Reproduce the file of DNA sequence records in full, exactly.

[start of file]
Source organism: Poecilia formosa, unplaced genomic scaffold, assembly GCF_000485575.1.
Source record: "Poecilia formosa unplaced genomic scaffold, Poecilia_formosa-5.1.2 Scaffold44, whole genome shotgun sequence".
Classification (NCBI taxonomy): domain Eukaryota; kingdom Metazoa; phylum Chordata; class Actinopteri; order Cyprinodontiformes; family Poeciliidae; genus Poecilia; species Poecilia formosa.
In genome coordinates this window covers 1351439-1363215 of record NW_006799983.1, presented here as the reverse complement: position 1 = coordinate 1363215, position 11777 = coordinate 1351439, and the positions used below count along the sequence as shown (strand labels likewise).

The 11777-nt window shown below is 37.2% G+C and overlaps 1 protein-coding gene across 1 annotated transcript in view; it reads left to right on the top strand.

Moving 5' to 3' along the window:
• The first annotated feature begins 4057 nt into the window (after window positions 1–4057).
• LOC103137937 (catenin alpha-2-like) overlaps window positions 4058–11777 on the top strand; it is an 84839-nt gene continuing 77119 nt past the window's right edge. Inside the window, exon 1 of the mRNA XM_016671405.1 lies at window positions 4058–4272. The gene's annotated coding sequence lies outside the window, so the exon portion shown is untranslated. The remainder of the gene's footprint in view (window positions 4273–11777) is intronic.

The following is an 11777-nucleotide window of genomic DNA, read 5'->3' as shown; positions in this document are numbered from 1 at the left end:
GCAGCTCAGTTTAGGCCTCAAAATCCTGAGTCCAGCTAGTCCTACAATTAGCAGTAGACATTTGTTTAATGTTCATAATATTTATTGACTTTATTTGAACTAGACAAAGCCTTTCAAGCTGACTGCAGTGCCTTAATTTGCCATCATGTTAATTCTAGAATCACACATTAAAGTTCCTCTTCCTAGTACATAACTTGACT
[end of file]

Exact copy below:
Source organism: Poecilia formosa, unplaced genomic scaffold, assembly GCF_000485575.1.
Source record: "Poecilia formosa unplaced genomic scaffold, Poecilia_formosa-5.1.2 Scaffold44, whole genome shotgun sequence".
Classification (NCBI taxonomy): domain Eukaryota; kingdom Metazoa; phylum Chordata; class Actinopteri; order Cyprinodontiformes; family Poeciliidae; genus Poecilia; species Poecilia formosa.
In genome coordinates this window covers 1351439-1363215 of record NW_006799983.1, presented here as the reverse complement: position 1 = coordinate 1363215, position 11777 = coordinate 1351439, and the positions used below count along the sequence as shown (strand labels likewise).

The 11777-nt window shown below is 37.2% G+C and overlaps 1 protein-coding gene across 1 annotated transcript in view; it reads left to right on the top strand.

Moving 5' to 3' along the window:
• The first annotated feature begins 4057 nt into the window (after window positions 1–4057).
• LOC103137937 (catenin alpha-2-like) overlaps window positions 4058–11777 on the top strand; it is an 84839-nt gene continuing 77119 nt past the window's right edge. Inside the window, exon 1 of the mRNA XM_016671405.1 lies at window positions 4058–4272. The gene's annotated coding sequence lies outside the window, so the exon portion shown is untranslated. The remainder of the gene's footprint in view (window positions 4273–11777) is intronic.

The following is an 11777-nucleotide window of genomic DNA, read 5'->3' as shown; positions in this document are numbered from 1 at the left end:
GCAGCTCAGTTTAGGCCTCAAAATCCTGAGTCCAGCTAGTCCTACAATTAGCAGTAGACATTTGTTTAATGTTCATAATATTTATTGACTTTATTTGAACTAGACAAAGCCTTTCAAGCTGACTGCAGTGCCTTAATTTGCCATCATGTTAATTCTAGAATCACACATTAAAGTTCCTCTTCCTAGTACATAACTTGACT